The second in a series of stories on how Southern California schools are being affected by new state laws giving parents and others more say in classroom spending.
As school districts across California finalize budgets infused with an anticipated $4.5 billion in extra state cash, a long list of groups are lobbying for expanded or new programs.
"There is definitely a sense of: if not now, when?" said Kim Pattillo Brownson, the director of educational equity at the Advancement Project, a civil rights organization. She's lobbying for school districts to expand preschool programs.
The state's new law, the Local Control Funding Formula, "holds the opportunity to actually begin to get ahead of these achievement gap problems," she said.
Advocates like her are excited because the law gives school districts huge leeway in how to spend the extra money — as long as it helps disadvantaged kids, such as English learners, children living in poverty or those in the foster care system.
They argue things like early childhood programs, arts education and counseling can go a long way toward helping kids do better in school. (Want to get involved? See list below for ideas and guides.)
Pattillo Brownson's group is part of a coalition pushing the Los Angeles Unified School District to use some of its estimated $137 million in extra money for next school year to boost early education. It's a huge group: Children Now, Families in Schools, First 5 L.A., Los Angeles Universal Preschool, Early Edge California, the California Community Foundation, the Los Angeles Chamber and the California Preschool Business Advisory Council have all joined.
But despite their phone calls and other direct lobbying, L.A. Unified hasn't yet made any plans to expand early education next year using Local Control Funding Formula dollars. School board members vote on a final budget next month.
It's not that the value of early education hasn't been proven — numerous studies show it helps kids perform at higher levels in Kindergarten and beyond in everything from language to literacy to math. It's just that they're not the only ones asking and there's only so much money to go around.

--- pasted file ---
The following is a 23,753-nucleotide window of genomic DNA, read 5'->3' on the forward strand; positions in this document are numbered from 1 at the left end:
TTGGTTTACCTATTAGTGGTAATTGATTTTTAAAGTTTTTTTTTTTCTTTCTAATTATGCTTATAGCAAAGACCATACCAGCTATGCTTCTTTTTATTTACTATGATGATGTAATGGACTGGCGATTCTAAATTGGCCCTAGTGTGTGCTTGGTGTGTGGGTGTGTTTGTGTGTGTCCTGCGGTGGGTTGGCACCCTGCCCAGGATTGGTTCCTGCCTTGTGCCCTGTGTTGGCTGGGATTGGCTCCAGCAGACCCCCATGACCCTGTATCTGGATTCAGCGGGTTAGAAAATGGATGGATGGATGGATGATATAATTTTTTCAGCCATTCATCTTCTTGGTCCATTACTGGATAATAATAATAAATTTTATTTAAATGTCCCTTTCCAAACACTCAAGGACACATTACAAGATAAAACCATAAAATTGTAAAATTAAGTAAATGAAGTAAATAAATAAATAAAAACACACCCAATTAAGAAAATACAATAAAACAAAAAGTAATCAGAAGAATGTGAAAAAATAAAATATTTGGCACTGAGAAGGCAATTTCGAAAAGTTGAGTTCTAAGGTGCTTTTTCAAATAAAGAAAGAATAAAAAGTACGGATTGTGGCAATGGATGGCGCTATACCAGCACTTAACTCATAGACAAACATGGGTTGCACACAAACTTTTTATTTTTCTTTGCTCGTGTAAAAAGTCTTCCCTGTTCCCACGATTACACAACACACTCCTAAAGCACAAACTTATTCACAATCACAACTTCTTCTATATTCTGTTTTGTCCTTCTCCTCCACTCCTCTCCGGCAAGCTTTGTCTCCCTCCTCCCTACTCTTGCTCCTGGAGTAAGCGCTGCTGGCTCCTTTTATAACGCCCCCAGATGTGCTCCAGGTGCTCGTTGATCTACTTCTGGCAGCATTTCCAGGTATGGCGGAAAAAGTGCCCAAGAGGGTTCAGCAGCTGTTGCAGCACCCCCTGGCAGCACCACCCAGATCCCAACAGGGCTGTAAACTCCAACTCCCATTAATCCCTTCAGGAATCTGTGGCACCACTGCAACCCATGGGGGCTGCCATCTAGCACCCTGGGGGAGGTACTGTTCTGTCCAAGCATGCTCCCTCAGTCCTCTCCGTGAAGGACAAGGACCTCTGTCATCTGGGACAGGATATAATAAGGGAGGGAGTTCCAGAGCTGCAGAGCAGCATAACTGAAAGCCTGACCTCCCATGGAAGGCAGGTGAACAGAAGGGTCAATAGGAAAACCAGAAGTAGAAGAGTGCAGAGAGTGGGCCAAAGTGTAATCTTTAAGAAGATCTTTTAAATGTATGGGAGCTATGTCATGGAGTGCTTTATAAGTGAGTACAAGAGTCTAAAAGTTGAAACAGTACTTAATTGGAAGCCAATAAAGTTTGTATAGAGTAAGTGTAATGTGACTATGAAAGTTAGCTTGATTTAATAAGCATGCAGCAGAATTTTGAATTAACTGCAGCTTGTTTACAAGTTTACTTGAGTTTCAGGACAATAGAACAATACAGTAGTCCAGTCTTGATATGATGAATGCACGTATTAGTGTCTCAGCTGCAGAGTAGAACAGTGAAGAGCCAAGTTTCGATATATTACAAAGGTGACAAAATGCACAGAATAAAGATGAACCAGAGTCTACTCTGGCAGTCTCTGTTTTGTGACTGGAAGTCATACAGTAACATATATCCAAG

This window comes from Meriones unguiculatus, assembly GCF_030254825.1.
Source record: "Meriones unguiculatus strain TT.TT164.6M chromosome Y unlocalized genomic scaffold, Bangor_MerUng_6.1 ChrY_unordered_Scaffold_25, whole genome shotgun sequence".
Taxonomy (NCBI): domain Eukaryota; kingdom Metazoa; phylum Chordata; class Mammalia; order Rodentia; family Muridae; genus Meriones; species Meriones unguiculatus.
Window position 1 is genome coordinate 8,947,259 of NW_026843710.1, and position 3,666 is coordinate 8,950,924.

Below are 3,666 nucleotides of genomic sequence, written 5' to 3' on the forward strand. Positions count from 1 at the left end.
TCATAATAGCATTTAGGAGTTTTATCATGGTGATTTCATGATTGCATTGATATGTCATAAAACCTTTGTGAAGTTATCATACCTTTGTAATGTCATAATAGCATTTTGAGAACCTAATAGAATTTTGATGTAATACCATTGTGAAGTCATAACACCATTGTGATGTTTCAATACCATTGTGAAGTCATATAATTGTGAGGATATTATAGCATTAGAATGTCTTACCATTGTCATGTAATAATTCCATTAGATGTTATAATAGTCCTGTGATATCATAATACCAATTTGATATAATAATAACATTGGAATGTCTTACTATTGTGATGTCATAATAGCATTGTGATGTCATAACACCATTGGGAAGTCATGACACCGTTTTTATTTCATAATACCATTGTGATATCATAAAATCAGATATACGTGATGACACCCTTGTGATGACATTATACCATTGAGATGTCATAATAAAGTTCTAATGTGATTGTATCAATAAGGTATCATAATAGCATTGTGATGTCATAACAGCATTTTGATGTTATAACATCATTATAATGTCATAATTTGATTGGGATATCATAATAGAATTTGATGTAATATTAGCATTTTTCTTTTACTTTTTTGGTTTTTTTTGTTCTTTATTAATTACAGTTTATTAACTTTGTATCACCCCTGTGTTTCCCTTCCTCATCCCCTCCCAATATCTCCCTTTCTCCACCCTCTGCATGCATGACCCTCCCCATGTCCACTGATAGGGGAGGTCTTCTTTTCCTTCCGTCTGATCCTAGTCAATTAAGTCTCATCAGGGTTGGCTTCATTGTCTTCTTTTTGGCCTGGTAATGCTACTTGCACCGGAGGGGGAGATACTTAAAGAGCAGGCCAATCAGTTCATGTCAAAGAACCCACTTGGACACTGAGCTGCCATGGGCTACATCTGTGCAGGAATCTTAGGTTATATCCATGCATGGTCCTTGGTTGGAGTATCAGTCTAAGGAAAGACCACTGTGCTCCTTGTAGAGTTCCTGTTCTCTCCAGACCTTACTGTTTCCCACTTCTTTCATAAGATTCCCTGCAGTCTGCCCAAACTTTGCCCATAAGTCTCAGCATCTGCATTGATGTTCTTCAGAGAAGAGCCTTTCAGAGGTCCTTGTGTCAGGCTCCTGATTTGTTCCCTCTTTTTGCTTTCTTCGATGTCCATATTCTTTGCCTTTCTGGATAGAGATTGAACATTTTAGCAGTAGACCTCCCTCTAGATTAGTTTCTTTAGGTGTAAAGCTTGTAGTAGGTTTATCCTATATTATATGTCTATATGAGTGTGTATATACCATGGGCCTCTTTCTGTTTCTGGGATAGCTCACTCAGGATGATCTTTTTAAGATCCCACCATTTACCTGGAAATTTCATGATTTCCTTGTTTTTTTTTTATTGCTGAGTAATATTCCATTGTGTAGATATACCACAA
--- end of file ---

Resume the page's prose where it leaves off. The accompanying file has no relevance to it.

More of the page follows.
California public schools have taken a big hit since the recession. Education cuts here have been among the worst in the nation. Since the 2008 fiscal year, per pupil spending is down 13.8 percent, according to the most recent data available.
"Even with Local Control Funding Formula, which is going to help a great deal, California still lags behind other states nationally," said Shane Martin, Dean of Loyola Marymount's School of Education. "We don't have enough money to fund all of the hopes, desires and ideas that all of these groups have."
But that's not stopping the California Alliance for Arts Education.
Along with other arts groups, it's been holding webinars and encouraging high school students to advocate for arts instruction to ask school boards across the state to use some of the new funds on arts education.
Research shows that arts education boosts student engagement, helps prevent drop-outs and can help students improve tests scores in other subjects like language arts and history. Access to music, dance, theater and visual arts instruction is required by state law in California for all students in first through twelfth grade.
But it's well-known that many students in the state go without access. A survey of 41 school districts in Southern California by KPCC found that no K-12 school districts reported offering all four art forms to every student, every year as required by law.
"We look at it as an opportunity to educate people about how the arts can contribute to high-need student success," said Sibyl O'Malley, director of communications for the alliance. "And for communities who want the arts to really be able to own that and make that happen."
But competition is tough. Classroom teachers, custodial staff and technology advocates have all raised their hands, too, saying they need a boost.
And time is running out. School districts have until June 30 to finalize their budget plans.
Want to know more about California's new Local Control Funding Formula? Here are some resources:
- WestEd is running the official resource site for the California Department of Education. It includes a series of videos that explain how the new funding law works.
- The California Alliance for Arts Education's Student Voices Campaign is collecting videos responding to the question, "What does your creativity look like?" Through the campaign's website, students can share their videos directly with elected representatives to advocate for arts education.
- The non-profit EdSource has developed a guide to the Local Control Funding Formula, which includes videos and easy-to-digest graphics to explain how things work.
- Children Now, an advocacy group for kids' health and education, has created a website dedicated to the Local Control Funding Formula. It includes a page with suggestions on how to take action, like using the Twitter hashtag #LCFFEngage.
- Arts for LA partnered with the California Alliance for Arts Education and Arts for All to create a template for school districts to use as they develop their new budgets. They put together resources here, which are helpful for those new to the process.
- Most school districts have information about the new funding law on their website. Los Angeles Unified has information available via this website. You can find information for Glendale Unified here. Santa Ana Unified also has information available online.